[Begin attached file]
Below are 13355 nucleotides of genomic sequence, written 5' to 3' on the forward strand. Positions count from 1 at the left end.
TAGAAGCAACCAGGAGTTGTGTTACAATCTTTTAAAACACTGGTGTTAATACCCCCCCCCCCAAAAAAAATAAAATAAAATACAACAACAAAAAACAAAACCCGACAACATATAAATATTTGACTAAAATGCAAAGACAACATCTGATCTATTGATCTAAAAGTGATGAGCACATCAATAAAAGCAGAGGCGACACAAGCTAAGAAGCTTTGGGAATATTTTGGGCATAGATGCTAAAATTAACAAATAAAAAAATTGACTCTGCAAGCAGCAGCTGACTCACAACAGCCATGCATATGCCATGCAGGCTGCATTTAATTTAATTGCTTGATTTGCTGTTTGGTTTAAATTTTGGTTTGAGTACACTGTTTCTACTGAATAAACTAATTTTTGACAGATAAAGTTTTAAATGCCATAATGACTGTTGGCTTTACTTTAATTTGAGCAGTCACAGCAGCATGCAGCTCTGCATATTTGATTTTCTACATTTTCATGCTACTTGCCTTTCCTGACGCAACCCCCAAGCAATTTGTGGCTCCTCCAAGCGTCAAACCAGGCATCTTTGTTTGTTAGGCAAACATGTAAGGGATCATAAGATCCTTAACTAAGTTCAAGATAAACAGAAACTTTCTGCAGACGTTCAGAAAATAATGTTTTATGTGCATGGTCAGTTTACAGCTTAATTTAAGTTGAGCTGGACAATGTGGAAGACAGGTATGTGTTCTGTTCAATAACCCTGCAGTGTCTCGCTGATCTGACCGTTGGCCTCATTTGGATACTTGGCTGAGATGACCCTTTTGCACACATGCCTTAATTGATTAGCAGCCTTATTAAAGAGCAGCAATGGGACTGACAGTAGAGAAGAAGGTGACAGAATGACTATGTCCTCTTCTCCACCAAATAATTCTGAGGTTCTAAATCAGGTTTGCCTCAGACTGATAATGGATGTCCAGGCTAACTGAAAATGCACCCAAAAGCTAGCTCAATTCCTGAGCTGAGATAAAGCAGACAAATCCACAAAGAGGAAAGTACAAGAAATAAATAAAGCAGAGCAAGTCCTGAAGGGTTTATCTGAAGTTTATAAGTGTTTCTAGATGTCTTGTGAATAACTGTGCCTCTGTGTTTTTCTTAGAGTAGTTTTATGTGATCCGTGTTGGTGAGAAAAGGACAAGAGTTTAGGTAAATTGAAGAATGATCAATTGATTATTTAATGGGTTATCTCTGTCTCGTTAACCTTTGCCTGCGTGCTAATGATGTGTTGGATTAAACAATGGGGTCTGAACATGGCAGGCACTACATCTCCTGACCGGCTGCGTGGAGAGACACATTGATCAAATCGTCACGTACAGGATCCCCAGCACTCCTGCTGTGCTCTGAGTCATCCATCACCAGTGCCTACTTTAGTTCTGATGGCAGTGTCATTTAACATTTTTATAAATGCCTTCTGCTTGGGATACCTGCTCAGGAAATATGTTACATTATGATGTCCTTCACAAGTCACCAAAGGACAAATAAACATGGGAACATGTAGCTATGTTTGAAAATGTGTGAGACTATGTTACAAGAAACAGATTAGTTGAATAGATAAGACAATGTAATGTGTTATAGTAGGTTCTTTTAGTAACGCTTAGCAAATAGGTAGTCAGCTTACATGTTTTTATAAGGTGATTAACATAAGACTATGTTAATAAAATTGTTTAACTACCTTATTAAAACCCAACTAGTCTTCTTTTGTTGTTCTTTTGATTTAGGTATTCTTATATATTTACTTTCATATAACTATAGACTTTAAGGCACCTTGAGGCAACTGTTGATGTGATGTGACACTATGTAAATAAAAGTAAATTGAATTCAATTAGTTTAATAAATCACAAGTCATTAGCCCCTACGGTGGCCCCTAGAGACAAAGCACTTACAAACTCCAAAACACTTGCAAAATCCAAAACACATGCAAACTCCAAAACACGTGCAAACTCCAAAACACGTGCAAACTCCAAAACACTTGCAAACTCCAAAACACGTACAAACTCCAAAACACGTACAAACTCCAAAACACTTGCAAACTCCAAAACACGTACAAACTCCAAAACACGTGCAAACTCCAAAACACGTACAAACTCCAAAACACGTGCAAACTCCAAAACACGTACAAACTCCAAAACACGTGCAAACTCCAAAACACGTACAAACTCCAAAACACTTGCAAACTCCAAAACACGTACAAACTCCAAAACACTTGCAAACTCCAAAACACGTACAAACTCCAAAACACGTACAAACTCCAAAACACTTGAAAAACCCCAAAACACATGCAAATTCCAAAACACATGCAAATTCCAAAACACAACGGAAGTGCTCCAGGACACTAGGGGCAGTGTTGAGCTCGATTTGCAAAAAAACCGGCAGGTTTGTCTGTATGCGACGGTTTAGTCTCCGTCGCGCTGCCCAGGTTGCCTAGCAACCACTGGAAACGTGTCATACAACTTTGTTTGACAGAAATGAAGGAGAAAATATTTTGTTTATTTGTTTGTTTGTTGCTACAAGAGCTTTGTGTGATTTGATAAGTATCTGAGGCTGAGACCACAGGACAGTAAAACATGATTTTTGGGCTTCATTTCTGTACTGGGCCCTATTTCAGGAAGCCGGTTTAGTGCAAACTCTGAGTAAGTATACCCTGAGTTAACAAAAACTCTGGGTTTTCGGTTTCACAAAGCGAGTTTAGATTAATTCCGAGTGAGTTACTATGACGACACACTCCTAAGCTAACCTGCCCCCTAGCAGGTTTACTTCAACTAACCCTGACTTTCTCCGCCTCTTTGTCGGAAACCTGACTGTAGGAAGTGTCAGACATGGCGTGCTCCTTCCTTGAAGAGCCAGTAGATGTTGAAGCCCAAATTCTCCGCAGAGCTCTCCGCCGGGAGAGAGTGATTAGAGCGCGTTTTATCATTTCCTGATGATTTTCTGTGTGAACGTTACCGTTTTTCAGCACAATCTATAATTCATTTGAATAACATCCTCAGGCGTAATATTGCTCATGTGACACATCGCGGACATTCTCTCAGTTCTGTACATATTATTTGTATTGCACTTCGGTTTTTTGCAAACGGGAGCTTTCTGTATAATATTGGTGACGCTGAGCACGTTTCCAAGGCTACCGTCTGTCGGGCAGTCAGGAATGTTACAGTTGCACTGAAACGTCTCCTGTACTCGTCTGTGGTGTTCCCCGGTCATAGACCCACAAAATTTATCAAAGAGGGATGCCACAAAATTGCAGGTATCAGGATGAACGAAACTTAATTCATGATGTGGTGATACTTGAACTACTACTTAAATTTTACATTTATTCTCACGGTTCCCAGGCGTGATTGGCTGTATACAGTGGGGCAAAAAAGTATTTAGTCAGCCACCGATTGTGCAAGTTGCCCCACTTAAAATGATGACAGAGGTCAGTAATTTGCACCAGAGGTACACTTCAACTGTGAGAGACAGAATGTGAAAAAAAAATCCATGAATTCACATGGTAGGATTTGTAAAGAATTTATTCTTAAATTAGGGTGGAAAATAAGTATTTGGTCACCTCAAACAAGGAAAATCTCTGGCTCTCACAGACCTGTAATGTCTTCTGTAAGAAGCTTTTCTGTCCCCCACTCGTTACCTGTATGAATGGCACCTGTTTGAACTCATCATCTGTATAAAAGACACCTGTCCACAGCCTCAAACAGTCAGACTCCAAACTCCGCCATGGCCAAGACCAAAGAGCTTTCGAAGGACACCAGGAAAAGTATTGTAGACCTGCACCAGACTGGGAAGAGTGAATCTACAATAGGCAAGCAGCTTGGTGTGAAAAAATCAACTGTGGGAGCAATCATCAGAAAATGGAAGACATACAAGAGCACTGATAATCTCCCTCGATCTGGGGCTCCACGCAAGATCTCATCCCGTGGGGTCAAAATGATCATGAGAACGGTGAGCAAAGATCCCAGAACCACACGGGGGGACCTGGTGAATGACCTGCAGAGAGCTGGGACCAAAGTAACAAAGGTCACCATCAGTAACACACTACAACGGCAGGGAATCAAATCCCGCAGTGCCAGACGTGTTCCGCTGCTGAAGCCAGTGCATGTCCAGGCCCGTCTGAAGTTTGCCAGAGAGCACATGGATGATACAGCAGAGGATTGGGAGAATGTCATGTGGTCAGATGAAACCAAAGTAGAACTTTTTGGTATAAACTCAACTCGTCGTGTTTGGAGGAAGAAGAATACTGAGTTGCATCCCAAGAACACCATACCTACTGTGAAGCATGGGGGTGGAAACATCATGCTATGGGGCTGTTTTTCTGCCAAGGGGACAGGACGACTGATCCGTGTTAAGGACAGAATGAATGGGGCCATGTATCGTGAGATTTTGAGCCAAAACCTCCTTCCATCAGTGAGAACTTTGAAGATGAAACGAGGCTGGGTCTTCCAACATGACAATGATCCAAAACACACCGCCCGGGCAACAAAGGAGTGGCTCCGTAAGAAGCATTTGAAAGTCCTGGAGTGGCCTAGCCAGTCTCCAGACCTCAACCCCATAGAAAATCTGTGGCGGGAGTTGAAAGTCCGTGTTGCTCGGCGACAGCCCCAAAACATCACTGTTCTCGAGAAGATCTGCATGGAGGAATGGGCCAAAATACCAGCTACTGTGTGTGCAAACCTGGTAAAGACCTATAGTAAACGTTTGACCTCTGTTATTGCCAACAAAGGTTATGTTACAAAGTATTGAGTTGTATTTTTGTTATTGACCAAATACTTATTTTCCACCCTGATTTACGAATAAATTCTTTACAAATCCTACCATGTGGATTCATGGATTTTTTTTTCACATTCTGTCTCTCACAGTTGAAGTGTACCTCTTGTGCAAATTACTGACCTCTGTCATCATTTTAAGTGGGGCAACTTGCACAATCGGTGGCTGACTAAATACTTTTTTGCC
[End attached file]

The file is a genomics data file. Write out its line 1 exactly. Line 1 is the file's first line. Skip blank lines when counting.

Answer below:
Below are 13355 nucleotides of genomic sequence, written 5' to 3' on the forward strand. Positions count from 1 at the left end.